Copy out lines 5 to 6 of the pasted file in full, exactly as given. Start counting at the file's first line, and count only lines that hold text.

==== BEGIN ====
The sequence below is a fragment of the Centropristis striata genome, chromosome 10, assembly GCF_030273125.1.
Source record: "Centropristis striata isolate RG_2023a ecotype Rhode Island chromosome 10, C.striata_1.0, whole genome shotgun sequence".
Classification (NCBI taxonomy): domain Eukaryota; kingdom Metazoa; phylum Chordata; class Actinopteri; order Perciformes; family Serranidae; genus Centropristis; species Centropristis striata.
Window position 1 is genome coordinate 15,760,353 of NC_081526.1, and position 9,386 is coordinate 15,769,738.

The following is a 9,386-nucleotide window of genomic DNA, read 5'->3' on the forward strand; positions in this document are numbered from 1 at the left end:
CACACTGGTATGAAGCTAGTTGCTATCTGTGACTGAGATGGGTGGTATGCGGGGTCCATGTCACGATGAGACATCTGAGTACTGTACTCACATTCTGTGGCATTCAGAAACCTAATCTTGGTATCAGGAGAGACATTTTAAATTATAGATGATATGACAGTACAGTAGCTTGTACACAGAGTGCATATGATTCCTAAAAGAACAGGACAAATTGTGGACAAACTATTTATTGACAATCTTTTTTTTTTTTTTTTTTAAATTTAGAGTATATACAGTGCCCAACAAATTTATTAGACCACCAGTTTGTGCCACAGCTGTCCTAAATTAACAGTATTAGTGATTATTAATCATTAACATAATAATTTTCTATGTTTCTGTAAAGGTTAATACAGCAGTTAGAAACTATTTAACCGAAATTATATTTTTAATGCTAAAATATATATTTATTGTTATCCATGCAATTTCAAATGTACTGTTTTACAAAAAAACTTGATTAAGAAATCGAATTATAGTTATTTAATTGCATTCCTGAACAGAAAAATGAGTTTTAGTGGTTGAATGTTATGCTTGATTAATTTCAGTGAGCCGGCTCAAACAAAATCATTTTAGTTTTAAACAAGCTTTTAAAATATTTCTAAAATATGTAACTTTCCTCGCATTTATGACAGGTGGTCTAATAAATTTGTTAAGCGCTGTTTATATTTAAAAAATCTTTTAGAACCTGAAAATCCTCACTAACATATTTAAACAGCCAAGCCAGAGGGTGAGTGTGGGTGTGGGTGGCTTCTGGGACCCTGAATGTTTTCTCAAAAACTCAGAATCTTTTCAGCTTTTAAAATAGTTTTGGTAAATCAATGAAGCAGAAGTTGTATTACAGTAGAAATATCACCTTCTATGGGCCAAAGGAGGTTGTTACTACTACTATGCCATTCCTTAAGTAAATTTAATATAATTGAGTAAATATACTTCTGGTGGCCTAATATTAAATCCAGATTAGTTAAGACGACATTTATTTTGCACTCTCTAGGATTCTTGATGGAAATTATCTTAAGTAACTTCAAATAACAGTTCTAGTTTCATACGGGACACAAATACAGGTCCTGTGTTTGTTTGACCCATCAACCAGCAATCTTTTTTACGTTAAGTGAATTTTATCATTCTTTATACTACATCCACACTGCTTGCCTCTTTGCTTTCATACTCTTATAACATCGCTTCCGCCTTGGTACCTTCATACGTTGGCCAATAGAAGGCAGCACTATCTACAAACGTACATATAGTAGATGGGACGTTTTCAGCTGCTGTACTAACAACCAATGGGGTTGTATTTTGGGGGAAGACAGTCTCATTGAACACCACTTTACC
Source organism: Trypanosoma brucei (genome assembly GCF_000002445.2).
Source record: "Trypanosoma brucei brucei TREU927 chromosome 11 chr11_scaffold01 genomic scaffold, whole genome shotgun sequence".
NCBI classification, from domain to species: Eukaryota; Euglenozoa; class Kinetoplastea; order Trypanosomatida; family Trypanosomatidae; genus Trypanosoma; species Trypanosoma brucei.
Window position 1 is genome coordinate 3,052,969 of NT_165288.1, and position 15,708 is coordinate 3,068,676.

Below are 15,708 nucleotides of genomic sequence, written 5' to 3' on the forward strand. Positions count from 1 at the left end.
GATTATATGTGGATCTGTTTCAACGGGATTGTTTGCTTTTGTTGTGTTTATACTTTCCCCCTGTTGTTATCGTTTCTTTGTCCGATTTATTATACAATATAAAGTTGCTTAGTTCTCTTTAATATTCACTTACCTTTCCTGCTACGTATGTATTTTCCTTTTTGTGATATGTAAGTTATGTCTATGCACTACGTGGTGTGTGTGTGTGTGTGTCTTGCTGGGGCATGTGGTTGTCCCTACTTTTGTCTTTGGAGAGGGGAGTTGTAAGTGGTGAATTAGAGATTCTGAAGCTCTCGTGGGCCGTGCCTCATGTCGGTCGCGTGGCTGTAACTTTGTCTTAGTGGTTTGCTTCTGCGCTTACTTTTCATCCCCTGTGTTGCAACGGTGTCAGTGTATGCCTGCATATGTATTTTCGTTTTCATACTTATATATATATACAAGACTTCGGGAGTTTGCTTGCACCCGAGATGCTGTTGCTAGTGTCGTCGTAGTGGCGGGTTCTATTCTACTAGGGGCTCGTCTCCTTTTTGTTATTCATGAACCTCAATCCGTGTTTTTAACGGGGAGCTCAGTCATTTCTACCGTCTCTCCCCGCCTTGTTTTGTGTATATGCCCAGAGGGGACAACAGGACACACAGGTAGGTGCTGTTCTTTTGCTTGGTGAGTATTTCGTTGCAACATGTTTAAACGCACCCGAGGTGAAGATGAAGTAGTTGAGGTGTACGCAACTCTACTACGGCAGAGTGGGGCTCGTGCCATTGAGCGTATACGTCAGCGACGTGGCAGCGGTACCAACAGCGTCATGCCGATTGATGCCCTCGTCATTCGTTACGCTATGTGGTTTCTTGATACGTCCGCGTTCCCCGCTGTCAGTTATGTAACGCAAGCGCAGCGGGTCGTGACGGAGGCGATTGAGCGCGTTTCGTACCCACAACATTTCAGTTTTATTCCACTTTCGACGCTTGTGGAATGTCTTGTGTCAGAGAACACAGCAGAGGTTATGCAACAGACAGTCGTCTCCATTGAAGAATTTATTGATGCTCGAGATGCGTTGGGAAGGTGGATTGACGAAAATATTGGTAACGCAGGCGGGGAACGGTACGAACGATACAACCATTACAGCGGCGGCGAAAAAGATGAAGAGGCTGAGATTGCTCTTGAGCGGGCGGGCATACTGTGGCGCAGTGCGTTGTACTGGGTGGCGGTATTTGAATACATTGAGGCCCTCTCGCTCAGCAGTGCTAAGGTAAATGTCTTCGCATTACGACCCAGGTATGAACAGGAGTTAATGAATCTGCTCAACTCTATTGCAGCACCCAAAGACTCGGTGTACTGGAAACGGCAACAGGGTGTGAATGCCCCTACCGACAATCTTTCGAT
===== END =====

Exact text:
The following is a 9,386-nucleotide window of genomic DNA, read 5'->3' on the forward strand; positions in this document are numbered from 1 at the left end:
CACACTGGTATGAAGCTAGTTGCTATCTGTGACTGAGATGGGTGGTATGCGGGGTCCATGTCACGATGAGACATCTGAGTACTGTACTCACATTCTGTGGCATTCAGAAACCTAATCTTGGTATCAGGAGAGACATTTTAAATTATAGATGATATGACAGTACAGTAGCTTGTACACAGAGTGCATATGATTCCTAAAAGAACAGGACAAATTGTGGACAAACTATTTATTGACAATCTTTTTTTTTTTTTTTTTTAAATTTAGAGTATATACAGTGCCCAACAAATTTATTAGACCACCAGTTTGTGCCACAGCTGTCCTAAATTAACAGTATTAGTGATTATTAATCATTAACATAATAATTTTCTATGTTTCTGTAAAGGTTAATACAGCAGTTAGAAACTATTTAACCGAAATTATATTTTTAATGCTAAAATATATATTTATTGTTATCCATGCAATTTCAAATGTACTGTTTTACAAAAAAACTTGATTAAGAAATCGAATTATAGTTATTTAATTGCATTCCTGAACAGAAAAATGAGTTTTAGTGGTTGAATGTTATGCTTGATTAATTTCAGTGAGCCGGCTCAAACAAAATCATTTTAGTTTTAAACAAGCTTTTAAAATATTTCTAAAATATGTAACTTTCCTCGCATTTATGACAGGTGGTCTAATAAATTTGTTAAGCGCTGTTTATATTTAAAAAATCTTTTAGAACCTGAAAATCCTCACTAACATATTTAAACAGCCAAGCCAGAGGGTGAGTGTGGGTGTGGGTGGCTTCTGGGACCCTGAATGTTTTCTCAAAAACTCAGAATCTTTTCAGCTTTTAAAATAGTTTTGGTAAATCAATGAAGCAGAAGTTGTATTACAGTAGAAATATCACCTTCTATGGGCCAAAGGAGGTTGTTACTACTACTATGCCATTCCTTAAGTAAATTTAATATAATTGAGTAAATATACTTCTGGTGGCCTAATATTAAATCCAGATTAGTTAAGACGACATTTATTTTGCACTCTCTAGGATTCTTGATGGAAATTATCTTAAGTAACTTCAAATAACAGTTCTAGTTTCATACGGGACACAAATACAGGTCCTGTGTTTGTTTGACCCATCAACCAGCAATCTTTTTTACGTTAAGTGAATTTTATCATTCTTTATACTACATCCACACTGCTTGCCTCTTTGCTTTCATACTCTTATAACATCGCTTCCGCCTTGGTACCTTCATACGTTGGCCAATAGAAGGCAGCACTATCTACAAACGTACATATAGTAGATGGGACGTTTTCAGCTGCTGTACTAACAACCAATGGGGTTGTATTTTGGGGGAAGACAGTCTCATTGAACACCACTTTACC